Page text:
In the ultra-strong category of new materials, research at Rice University created Carbyne which is 2X stronger than the previously discovered strongest material – Graphene. Research at the University of Southampton has led to silica nanofibers that are 15X stronger than steel and 10X stronger than glass reinforced plastics. McGill University has developed a bendable glass product. There is even research into a metal with adjustable properties such as strength and pliability. Reported research on nano particle reinforced composite materials holds promise for being capable of resisting wind uplift pressures from tornados. However the long-term effect of nano particles on human health is being debated.
To address the human health and environmental impact concerns with some of these products, there are products being developed for resilient building practice that are bio-based. An example is a bio-based plastic made from the components of water rather than petroleum. Likewise there are reports of a polyester made from the components of air.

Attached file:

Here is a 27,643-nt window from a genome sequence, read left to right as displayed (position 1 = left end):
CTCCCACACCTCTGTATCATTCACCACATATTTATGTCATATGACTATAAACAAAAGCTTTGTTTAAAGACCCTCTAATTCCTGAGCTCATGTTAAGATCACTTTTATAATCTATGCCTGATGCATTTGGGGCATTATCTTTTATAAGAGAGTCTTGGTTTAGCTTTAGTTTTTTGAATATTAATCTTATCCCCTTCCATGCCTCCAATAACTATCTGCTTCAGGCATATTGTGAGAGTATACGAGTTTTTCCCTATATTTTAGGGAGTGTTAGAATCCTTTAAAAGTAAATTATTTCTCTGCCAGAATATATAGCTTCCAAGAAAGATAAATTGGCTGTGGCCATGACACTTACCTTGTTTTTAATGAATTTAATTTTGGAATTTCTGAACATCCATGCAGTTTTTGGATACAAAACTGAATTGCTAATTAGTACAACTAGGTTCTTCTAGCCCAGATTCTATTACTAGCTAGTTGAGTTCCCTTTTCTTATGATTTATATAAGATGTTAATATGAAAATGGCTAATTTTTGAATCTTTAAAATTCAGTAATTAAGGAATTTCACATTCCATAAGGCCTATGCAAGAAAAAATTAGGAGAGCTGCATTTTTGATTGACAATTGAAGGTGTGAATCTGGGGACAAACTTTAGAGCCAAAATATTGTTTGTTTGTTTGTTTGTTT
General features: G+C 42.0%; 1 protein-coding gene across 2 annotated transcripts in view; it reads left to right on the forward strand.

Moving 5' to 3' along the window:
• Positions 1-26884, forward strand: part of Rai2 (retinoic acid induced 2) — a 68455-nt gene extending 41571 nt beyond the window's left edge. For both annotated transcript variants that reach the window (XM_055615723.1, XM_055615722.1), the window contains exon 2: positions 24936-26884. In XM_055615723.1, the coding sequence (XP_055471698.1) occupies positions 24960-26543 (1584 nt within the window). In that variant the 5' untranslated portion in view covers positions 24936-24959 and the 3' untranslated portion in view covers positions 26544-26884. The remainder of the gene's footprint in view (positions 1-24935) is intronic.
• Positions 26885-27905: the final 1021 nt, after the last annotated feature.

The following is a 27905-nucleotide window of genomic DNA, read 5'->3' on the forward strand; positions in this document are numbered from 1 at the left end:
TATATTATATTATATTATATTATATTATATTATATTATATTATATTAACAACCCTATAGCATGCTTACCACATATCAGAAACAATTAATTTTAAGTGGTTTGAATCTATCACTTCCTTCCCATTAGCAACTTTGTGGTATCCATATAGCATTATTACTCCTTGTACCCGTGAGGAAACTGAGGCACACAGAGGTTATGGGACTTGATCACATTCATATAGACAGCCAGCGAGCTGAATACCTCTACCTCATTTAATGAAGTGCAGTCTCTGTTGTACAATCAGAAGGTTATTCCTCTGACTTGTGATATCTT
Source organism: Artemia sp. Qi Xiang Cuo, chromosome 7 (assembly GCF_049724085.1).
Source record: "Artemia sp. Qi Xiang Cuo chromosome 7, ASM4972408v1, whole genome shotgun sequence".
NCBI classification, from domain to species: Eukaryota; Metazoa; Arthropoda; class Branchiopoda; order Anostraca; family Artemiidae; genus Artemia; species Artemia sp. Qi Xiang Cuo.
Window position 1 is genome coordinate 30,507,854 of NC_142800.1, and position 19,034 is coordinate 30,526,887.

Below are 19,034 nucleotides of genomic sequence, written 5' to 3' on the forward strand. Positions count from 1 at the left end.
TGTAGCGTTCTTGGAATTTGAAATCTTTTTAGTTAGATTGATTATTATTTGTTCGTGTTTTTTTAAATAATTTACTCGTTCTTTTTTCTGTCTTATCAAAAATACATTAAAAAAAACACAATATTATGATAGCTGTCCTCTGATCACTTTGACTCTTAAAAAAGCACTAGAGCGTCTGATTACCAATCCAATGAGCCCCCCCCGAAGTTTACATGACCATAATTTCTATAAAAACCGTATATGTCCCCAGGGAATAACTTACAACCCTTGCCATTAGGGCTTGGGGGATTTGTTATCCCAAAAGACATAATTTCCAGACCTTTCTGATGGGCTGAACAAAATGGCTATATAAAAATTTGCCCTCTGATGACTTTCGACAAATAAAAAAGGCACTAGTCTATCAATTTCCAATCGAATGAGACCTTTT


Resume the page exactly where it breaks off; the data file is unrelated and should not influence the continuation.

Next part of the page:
To keep up with the research and development of advanced materials, in 2010 the US Department for Homeland Security created an advanced material database. This database helps to coordinate information on new materials, and allows others to review the listings. The database is hosted by NIBS. In keeping with the development in new materials, President Obama in 2011 announced the “Materials Genome Initiative” which is designed to double the speed at which new materials are discovered, developed and manufactured.
Clearly, the noise surrounding Resiliency is getting louder. The topic of resiliency was even part of the testimony given at the International Green Construction Code hearings in Memphis in April. Some feel that resilient building design should be part of the IgCC code in the future. Others feel that it deserves its own code. Some even feel it should be part of the LEED program. Regardless of where guidance will be offered for resiliency, it is clear that the momentum is building. Whether there are new high performance metals being used, or new systems utilizing conventional metal building materials, the use of metal in a resilient building is creating a new and growing market to explore.